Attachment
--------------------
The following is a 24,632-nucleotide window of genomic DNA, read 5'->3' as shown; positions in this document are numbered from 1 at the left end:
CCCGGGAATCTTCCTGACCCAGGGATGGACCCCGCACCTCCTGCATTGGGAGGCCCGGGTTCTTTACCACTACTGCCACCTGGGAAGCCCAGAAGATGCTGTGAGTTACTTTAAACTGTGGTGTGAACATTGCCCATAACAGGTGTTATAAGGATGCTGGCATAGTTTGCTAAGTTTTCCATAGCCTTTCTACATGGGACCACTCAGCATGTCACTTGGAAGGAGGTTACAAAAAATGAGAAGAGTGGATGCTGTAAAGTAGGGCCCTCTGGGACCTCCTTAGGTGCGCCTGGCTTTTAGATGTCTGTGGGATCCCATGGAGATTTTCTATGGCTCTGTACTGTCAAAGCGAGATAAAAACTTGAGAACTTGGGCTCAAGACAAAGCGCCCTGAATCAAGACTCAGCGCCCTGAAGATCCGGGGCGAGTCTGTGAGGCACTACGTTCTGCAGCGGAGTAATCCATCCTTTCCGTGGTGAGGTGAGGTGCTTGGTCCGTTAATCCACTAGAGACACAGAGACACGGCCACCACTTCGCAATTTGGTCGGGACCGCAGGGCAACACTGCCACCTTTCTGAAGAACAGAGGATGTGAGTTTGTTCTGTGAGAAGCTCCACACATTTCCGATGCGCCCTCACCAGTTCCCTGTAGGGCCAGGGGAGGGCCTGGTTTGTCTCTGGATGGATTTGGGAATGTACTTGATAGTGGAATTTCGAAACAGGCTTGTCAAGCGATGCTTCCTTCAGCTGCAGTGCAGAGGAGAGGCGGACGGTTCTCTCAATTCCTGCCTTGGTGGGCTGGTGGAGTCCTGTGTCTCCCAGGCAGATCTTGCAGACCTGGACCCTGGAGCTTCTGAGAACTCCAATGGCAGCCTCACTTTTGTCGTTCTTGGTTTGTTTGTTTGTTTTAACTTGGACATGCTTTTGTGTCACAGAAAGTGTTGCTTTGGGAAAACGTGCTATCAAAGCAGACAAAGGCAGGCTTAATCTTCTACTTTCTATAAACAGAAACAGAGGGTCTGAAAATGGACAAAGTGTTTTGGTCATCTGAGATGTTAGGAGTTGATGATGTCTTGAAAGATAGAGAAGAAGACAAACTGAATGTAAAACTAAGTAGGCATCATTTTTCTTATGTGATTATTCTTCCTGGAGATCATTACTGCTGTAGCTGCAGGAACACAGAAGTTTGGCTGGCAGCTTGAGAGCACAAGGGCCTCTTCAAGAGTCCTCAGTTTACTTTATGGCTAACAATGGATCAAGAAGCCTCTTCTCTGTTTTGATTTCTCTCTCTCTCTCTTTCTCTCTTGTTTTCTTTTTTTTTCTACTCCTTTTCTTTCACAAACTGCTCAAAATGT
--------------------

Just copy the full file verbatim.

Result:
The following is a 24,632-nucleotide window of genomic DNA, read 5'->3' as shown; positions in this document are numbered from 1 at the left end:
CCCGGGAATCTTCCTGACCCAGGGATGGACCCCGCACCTCCTGCATTGGGAGGCCCGGGTTCTTTACCACTACTGCCACCTGGGAAGCCCAGAAGATGCTGTGAGTTACTTTAAACTGTGGTGTGAACATTGCCCATAACAGGTGTTATAAGGATGCTGGCATAGTTTGCTAAGTTTTCCATAGCCTTTCTACATGGGACCACTCAGCATGTCACTTGGAAGGAGGTTACAAAAAATGAGAAGAGTGGATGCTGTAAAGTAGGGCCCTCTGGGACCTCCTTAGGTGCGCCTGGCTTTTAGATGTCTGTGGGATCCCATGGAGATTTTCTATGGCTCTGTACTGTCAAAGCGAGATAAAAACTTGAGAACTTGGGCTCAAGACAAAGCGCCCTGAATCAAGACTCAGCGCCCTGAAGATCCGGGGCGAGTCTGTGAGGCACTACGTTCTGCAGCGGAGTAATCCATCCTTTCCGTGGTGAGGTGAGGTGCTTGGTCCGTTAATCCACTAGAGACACAGAGACACGGCCACCACTTCGCAATTTGGTCGGGACCGCAGGGCAACACTGCCACCTTTCTGAAGAACAGAGGATGTGAGTTTGTTCTGTGAGAAGCTCCACACATTTCCGATGCGCCCTCACCAGTTCCCTGTAGGGCCAGGGGAGGGCCTGGTTTGTCTCTGGATGGATTTGGGAATGTACTTGATAGTGGAATTTCGAAACAGGCTTGTCAAGCGATGCTTCCTTCAGCTGCAGTGCAGAGGAGAGGCGGACGGTTCTCTCAATTCCTGCCTTGGTGGGCTGGTGGAGTCCTGTGTCTCCCAGGCAGATCTTGCAGACCTGGACCCTGGAGCTTCTGAGAACTCCAATGGCAGCCTCACTTTTGTCGTTCTTGGTTTGTTTGTTTGTTTTAACTTGGACATGCTTTTGTGTCACAGAAAGTGTTGCTTTGGGAAAACGTGCTATCAAAGCAGACAAAGGCAGGCTTAATCTTCTACTTTCTATAAACAGAAACAGAGGGTCTGAAAATGGACAAAGTGTTTTGGTCATCTGAGATGTTAGGAGTTGATGATGTCTTGAAAGATAGAGAAGAAGACAAACTGAATGTAAAACTAAGTAGGCATCATTTTTCTTATGTGATTATTCTTCCTGGAGATCATTACTGCTGTAGCTGCAGGAACACAGAAGTTTGGCTGGCAGCTTGAGAGCACAAGGGCCTCTTCAAGAGTCCTCAGTTTACTTTATGGCTAACAATGGATCAAGAAGCCTCTTCTCTGTTTTGATTTCTCTCTCTCTCTCTTTCTCTCTTGTTTTCTTTTTTTTTCTACTCCTTTTCTTTCACAAACTGCTCAAAATGT